Some bosses still give speechwriters titles—Communications Director, Deputy Press Secretary—aimed at disguising the fact that someone else writes their speeches.
Admitting the truth is more acceptable these days than it used to be. But not entirely. Which is one reason books by speechwriters about their work are relatively scarce—and why we should welcome Jeff Nussbaum’s unique, thoughtful, and generally terrific book, Undelivered, out this week. It’s far more than a look back in history. Undelivered is dramatic, in places almost cinematic, with insight into many things that make it indispensible for the speechwriters who read ProRhetoric.
Full Disclosure. I not only know Jeff Nussbaum. Long ago, he was my intern in the White House. He says some generous things about those years in his book; take that into account as you read this review.
Meanwhile, what makes it so valuable for us?
In part, it’s because Undelivered takes on a subject cloaked in secrecy. Speechwriters might know that when there’s a big policy decision—a war, resignation, election result, or a vote—their bosses sometimes commission drafts on both sides. Almost everyone else knows only of the speeches that get delivered.
Nussbaum has asked: What about the ones that weren’t? What could those undelivered and unread speeches tell us about the event and the speakers?
With some admirable detective work, he has uncovered fifteen examples of speeches written for speakers who never delivered them—like John Lewis’s during the 1963 March on Washington, Richard Nixon’s decision about whether or not to resign, JFK’s decision about Russian efforts to plant nukes in Cuba, and Hillary Clinton’s victory speech in 2016.
His publishers have sensibly chosen a subtitle aimed at general readers: The Never-Heard Speeches That Would Have Rewritten History.
Well, what really rewrites history are the events—not the announcement of them. But that’s a quibble. The examples Nussbaum has found offer insights on many levels.
Take the JFK example. To read the never-delivered speech announcing what at one point JFK favored—”a massive, surprise airstrike against Cuba”—is chilling, and enlightening. Most Americans have no idea how fierce policy debates can be, or how much work goes into not just devising policy but explaining it. Undelivered allows readers to see that politics can sometimes be more nuanced than what politicians disclose. Nussbaum’s book is worthwhile for that insight alone.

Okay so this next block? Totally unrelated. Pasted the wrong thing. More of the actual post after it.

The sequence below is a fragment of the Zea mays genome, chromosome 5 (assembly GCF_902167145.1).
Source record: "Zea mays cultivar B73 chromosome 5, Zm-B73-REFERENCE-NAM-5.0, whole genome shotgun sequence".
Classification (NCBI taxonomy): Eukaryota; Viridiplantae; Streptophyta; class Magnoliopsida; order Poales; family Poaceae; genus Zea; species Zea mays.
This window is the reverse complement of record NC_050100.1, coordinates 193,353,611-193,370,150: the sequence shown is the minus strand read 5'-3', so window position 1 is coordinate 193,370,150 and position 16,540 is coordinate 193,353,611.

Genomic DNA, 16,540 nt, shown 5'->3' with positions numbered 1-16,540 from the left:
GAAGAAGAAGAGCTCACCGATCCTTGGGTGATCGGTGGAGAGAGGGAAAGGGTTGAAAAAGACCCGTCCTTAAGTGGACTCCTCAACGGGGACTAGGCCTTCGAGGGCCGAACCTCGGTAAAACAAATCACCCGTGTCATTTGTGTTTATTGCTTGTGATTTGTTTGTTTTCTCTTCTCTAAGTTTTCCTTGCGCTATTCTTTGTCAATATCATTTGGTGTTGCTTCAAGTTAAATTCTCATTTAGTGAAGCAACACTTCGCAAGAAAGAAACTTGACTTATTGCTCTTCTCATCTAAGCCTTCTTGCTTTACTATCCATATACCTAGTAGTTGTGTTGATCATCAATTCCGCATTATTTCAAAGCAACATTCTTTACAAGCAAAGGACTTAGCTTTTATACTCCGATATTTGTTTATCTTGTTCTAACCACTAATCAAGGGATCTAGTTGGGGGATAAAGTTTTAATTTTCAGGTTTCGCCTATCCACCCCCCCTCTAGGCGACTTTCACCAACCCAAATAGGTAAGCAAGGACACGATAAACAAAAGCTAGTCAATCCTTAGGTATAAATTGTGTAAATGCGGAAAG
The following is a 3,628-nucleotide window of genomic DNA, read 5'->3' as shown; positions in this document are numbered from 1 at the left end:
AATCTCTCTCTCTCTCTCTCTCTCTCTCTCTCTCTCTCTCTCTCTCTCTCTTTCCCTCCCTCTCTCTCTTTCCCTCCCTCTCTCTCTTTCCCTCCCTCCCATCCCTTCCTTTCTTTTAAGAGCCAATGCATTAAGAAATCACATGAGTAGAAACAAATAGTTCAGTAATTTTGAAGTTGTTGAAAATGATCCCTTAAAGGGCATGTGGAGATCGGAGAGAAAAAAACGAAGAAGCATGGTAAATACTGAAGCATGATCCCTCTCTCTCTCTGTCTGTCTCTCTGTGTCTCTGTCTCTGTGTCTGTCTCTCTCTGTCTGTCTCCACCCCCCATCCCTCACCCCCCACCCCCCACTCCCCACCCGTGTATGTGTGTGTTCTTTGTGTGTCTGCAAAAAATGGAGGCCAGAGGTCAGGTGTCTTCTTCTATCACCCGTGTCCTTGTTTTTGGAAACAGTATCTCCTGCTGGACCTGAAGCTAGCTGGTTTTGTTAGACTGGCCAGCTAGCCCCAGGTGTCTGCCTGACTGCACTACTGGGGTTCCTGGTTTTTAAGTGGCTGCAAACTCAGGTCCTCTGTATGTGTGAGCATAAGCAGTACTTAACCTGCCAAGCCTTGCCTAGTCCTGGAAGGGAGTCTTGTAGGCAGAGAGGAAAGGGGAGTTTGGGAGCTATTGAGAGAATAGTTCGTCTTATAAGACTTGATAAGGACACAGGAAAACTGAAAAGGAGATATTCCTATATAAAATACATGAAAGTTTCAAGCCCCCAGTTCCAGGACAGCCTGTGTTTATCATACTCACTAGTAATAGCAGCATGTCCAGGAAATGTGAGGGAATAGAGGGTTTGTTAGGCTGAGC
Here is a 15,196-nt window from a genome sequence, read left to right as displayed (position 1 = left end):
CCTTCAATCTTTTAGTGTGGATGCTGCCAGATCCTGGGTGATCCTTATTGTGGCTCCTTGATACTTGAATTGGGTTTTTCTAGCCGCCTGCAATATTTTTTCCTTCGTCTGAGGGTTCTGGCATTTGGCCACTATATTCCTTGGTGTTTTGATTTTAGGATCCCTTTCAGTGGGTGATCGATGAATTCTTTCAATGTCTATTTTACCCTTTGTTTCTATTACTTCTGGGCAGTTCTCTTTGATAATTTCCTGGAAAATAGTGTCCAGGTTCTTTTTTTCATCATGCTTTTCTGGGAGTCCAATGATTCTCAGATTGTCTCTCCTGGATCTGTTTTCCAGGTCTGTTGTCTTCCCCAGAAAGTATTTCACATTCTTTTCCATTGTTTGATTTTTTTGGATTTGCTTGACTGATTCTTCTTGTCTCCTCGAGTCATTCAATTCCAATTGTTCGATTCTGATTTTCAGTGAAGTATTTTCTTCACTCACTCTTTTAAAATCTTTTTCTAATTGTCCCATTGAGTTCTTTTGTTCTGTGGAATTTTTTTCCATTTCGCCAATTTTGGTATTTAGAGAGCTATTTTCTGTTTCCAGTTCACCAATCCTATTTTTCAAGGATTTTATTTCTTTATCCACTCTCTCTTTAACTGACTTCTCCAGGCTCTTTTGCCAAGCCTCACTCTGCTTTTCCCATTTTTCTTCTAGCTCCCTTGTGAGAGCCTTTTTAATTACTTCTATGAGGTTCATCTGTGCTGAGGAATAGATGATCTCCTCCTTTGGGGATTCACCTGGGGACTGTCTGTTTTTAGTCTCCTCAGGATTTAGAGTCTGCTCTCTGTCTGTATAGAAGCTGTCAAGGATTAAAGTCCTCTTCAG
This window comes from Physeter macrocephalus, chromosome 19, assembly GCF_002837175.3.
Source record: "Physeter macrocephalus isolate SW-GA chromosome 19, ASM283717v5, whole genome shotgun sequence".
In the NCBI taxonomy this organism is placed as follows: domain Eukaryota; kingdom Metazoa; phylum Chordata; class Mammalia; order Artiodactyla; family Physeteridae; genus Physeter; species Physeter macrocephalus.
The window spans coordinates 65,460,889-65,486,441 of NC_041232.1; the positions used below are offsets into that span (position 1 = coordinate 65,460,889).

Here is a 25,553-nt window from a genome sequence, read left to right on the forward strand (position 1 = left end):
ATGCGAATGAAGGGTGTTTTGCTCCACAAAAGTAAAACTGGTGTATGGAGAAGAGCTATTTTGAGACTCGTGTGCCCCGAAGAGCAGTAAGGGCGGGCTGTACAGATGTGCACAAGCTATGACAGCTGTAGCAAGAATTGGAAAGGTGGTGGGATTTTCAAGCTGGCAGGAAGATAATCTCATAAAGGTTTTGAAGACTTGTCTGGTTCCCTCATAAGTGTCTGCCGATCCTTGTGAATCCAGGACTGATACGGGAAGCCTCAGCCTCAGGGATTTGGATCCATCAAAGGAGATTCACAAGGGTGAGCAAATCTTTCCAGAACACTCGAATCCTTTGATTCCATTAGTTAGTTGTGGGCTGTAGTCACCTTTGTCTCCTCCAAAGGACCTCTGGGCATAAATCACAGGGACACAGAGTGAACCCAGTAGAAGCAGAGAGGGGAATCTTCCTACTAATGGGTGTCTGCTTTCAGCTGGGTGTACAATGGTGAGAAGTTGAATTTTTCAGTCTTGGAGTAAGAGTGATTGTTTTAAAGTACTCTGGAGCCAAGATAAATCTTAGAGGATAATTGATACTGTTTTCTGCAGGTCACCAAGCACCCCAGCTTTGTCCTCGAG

For speechwriters, there are lots of others.
In addition to what he tells us about politics, Nussbaum shows us what speeches must do, and how speechwriters can work to create them. He offers insight into the technique, elements, ethical needs, and tactics of the speechwriter, while never abandoning the narrative verve readers need. He shows speechwriters ways to research before we write, or how to remain ethical in a field where truth is in short supply—and does it with candor.
Take, for example, his chapter on the controversial speech by Native American Wamsutta Frank James, invited to speak at the 350th Anniversary of the Pilgrim’s Landing at Plymouth Rock. The story of how horrified organizers were by his determination to speak about the Native American view of that event is disturbing.
But it’s also valuable to see Nussbaum digress and take two pages to describe his favorite structure for persuasive speech, the five-step sequence that rhetoric professor Alan Monroe devised in the 1940s to win attention and move audiences to action. Do all speechwriters know it? No. Nussbaum’s summary is accurate, useful, and witty.
Or take what he writes about ways to make language memorable.
Nussbaum’s chapter on the way Boston Mayor Kevin White struggled to settle Boston’s bitter 1974 fight over integrating schools shows us a draft in which White lists a series of unrecognized “truths,” each one using that word.
Then Nussbaum digresses again, this time about the value of repetition.